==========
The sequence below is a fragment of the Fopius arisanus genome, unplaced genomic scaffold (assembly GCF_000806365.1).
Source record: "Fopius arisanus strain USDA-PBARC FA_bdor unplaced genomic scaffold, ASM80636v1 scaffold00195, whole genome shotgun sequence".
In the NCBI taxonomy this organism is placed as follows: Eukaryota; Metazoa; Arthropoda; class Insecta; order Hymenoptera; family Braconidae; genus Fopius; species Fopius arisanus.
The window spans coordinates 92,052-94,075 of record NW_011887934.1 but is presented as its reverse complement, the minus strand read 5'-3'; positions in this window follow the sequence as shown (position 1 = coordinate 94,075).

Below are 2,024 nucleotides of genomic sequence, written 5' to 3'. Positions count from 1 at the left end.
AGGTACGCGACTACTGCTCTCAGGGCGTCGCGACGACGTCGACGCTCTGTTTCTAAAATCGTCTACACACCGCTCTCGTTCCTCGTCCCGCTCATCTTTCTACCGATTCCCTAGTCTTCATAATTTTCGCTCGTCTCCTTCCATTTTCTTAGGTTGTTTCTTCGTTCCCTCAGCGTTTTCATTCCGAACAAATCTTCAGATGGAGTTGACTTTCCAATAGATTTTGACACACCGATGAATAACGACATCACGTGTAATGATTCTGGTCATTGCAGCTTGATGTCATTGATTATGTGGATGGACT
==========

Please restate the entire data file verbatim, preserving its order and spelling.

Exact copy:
The sequence below is a fragment of the Fopius arisanus genome, unplaced genomic scaffold (assembly GCF_000806365.1).
Source record: "Fopius arisanus strain USDA-PBARC FA_bdor unplaced genomic scaffold, ASM80636v1 scaffold00195, whole genome shotgun sequence".
In the NCBI taxonomy this organism is placed as follows: Eukaryota; Metazoa; Arthropoda; class Insecta; order Hymenoptera; family Braconidae; genus Fopius; species Fopius arisanus.
The window spans coordinates 92,052-94,075 of record NW_011887934.1 but is presented as its reverse complement, the minus strand read 5'-3'; positions in this window follow the sequence as shown (position 1 = coordinate 94,075).

Below are 2,024 nucleotides of genomic sequence, written 5' to 3'. Positions count from 1 at the left end.
AGGTACGCGACTACTGCTCTCAGGGCGTCGCGACGACGTCGACGCTCTGTTTCTAAAATCGTCTACACACCGCTCTCGTTCCTCGTCCCGCTCATCTTTCTACCGATTCCCTAGTCTTCATAATTTTCGCTCGTCTCCTTCCATTTTCTTAGGTTGTTTCTTCGTTCCCTCAGCGTTTTCATTCCGAACAAATCTTCAGATGGAGTTGACTTTCCAATAGATTTTGACACACCGATGAATAACGACATCACGTGTAATGATTCTGGTCATTGCAGCTTGATGTCATTGATTATGTGGATGGACT